The Association of Caribbean States meets with UNISDR and IFRC to discuss Regional Cooperation

تم النشر: 15 مارس 2016 23:18 CET

Caribbean communities are under the constant threat of natural hazards, such as hurricanes, flooding, volcanic activity and earthquakes.  These hazards and their consequences not only pose risks to the physical safety of these communities, but to their properties, livelihood and their capacity to recover and overcome the damage brought on by these hazards.  It is becoming more and more apparent that communities must, in the long term, become the primary actors in their own risk management and humanitarian organizations must work these communities as equal partners in achieving local, national and regional resilience.  Moreover, humanitarian organizations recognize that the increased and improved collaboration between them is a key factor in fully integrated efforts towards community resilience.

Sharing this common vision of working with communities and increased interagency work, Ambassador Alfonso Múnera, Secretary General of the Association of Caribbean States (ACS), visited the International Federation of Red Cross and Red Crescent Societies (IFRC) at their Americas regional office in Panama City, Panama.  The visit, which took place on February 23rd, 2016, was an opportunity for Ambassador Múnera to meet with regional disaster risk reduction actors, including IFRC staff led by Walter Cotte, Regional Director for the Americas, as well as staff from the United Nations Office for Disaster Risk Reduction (UNISDR), led by Ricardo Mena, Regional Director of the Americas office.

The purpose of this meetings was for the three organizations to discuss and exchange ideas on promoting resilience in Caribbean communities with a focus on disaster risk management and climate change adaptation.

The work undertaken by ACS, UNISDR and IFRC share common ground in increasing community action in the Caribbean, working together through the One Billion Coalition for Resilience, a global call to action for coalitions across all sectors and levels to make one billion people across the world more resilient by the year 2025.  The three organizations discussed the climate change related risks and vulnerabilities faced by Caribbean communities, where there is a clear need for work in protecting local ecosystems to incorporate nature based disaster prevention and mitigation solutions.  The alignment of disaster management frameworks across the countries in the region and how each of the three organizations can complement each other’s work under the Sendai Framework for Disaster Risk Reduction was also discussed.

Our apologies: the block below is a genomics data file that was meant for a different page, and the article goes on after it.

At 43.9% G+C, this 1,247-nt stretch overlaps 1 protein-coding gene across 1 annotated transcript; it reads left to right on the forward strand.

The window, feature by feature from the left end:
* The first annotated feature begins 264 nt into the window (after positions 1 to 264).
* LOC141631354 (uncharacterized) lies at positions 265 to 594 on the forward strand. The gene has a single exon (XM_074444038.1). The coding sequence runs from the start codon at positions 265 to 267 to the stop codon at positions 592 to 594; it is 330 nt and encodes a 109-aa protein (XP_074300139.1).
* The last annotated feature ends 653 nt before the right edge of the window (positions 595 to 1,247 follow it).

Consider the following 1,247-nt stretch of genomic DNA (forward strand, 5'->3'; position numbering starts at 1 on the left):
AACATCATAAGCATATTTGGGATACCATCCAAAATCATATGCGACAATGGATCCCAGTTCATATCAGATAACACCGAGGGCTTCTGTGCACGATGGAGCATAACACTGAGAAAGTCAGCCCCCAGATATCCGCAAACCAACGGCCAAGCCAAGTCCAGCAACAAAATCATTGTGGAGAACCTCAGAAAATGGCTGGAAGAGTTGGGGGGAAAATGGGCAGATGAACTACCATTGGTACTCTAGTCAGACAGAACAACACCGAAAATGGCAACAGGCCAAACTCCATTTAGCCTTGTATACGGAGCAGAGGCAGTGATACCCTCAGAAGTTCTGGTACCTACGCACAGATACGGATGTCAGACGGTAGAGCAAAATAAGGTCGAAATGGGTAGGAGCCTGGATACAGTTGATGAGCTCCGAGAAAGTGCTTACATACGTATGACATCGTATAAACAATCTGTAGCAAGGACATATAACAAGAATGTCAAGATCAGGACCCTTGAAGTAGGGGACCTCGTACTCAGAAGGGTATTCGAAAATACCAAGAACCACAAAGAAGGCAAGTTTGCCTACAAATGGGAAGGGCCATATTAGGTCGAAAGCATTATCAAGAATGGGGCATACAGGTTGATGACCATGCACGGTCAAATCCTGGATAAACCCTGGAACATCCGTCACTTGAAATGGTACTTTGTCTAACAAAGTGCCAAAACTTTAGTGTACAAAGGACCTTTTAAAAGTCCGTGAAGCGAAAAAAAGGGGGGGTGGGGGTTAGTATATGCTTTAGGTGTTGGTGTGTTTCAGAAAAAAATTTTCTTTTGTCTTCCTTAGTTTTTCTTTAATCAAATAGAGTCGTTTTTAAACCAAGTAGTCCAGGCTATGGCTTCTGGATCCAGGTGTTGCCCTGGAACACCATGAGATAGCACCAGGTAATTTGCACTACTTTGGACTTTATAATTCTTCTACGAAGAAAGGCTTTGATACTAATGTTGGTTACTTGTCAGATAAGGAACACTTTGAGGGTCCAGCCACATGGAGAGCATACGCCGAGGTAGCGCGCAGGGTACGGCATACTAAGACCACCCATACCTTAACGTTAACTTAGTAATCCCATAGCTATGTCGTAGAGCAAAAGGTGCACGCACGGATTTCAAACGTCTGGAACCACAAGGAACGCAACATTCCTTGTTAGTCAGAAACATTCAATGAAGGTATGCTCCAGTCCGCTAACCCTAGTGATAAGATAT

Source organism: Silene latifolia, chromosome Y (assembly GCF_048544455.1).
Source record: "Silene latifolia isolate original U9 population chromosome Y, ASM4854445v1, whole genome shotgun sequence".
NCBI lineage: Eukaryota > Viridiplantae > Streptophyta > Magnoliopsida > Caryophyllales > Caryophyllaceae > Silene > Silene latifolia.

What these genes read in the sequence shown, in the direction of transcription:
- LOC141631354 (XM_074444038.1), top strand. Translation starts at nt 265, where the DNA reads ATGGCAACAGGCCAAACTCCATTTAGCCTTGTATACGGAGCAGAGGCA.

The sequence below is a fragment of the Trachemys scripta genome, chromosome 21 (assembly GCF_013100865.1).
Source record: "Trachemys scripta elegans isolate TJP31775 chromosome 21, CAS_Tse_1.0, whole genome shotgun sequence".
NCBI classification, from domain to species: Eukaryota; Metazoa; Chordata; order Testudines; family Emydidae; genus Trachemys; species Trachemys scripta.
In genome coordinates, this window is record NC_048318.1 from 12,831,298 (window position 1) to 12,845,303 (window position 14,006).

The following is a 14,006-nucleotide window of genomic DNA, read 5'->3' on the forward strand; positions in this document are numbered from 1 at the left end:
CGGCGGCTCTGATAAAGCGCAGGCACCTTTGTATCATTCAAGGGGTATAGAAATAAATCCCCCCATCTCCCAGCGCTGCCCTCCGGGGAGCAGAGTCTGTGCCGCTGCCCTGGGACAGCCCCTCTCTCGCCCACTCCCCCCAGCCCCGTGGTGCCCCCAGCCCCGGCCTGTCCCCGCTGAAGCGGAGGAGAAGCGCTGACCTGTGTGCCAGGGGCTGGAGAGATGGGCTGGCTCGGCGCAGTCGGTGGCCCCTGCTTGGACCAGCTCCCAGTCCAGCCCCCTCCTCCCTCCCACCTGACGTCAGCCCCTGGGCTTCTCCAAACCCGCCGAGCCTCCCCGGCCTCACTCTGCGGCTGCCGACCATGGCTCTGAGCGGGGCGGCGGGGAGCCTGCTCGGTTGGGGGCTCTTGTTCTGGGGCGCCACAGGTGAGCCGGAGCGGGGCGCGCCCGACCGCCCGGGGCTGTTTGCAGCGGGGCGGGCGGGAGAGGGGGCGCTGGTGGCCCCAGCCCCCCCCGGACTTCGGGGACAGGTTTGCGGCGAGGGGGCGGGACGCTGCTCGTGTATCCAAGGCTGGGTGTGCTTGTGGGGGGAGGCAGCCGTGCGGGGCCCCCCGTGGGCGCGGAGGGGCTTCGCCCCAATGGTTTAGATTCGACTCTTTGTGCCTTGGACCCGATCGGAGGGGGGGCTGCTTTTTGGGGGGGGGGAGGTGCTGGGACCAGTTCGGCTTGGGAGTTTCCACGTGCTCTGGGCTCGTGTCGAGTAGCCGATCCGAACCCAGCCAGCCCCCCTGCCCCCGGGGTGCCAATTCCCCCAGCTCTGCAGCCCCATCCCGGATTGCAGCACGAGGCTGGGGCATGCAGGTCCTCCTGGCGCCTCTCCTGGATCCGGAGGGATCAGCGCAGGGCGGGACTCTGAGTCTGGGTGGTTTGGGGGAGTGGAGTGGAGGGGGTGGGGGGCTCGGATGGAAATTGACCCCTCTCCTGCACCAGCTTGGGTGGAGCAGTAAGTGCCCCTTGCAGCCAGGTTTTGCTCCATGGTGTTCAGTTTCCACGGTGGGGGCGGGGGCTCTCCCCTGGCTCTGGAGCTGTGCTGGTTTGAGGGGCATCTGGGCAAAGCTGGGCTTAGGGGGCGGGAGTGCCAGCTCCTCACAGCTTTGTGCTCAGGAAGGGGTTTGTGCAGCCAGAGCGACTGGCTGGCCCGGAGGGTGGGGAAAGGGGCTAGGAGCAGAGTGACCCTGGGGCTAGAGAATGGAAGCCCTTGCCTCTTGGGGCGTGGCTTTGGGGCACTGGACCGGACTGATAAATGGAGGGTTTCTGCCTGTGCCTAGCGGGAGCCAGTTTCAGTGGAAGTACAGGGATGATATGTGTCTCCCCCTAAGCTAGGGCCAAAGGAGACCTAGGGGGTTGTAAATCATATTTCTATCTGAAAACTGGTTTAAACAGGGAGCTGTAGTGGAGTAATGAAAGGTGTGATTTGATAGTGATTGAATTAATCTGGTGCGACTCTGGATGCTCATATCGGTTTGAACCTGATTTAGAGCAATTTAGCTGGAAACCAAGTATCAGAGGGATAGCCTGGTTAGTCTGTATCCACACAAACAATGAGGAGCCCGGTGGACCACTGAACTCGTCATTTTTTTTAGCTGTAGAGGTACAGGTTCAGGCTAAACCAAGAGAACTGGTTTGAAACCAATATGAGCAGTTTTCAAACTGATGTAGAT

UNISDR and IFRC are currently involved in a number of projects in the Caribbean with the European Commission for Humanitarian Aid and Civil Protection (ECHO) under the DIPECHO framework, developing community based initiatives for climate change adaptation, national and regional action plans and resilience building.  IFRC is also developing a regional proposal with The Nature Conservancy (TNC), a non-profit organization specializing in the preservation of the natural environment, for joint projects on community resilience through ecology based adaptations to reduce the risk of climate change related disasters.

Ambassador Múnera shared that the next summit for heads of state in the Caribbean in June would be an excellent opportunity to present a proposal on joint work between the three institutions through an action plan on climate change adaptation and community resilience in the Caribbean, as well as engage in the pertinent discussions in a dedicated session at this summit.  The conversation took on a global perspective upon discussing the need for a space to promote discussions and exchanges with islands in the South Pacific, a region that faces the same risks and vulnerabilities as the Caribbean as Small Island Developing States (SIDS).

Ambassador Munera’s visit ended with a tour of the IFRC regional offices, where the opportunity was taken to share the organizations’ shared ambition and vision of work in the Caribbean.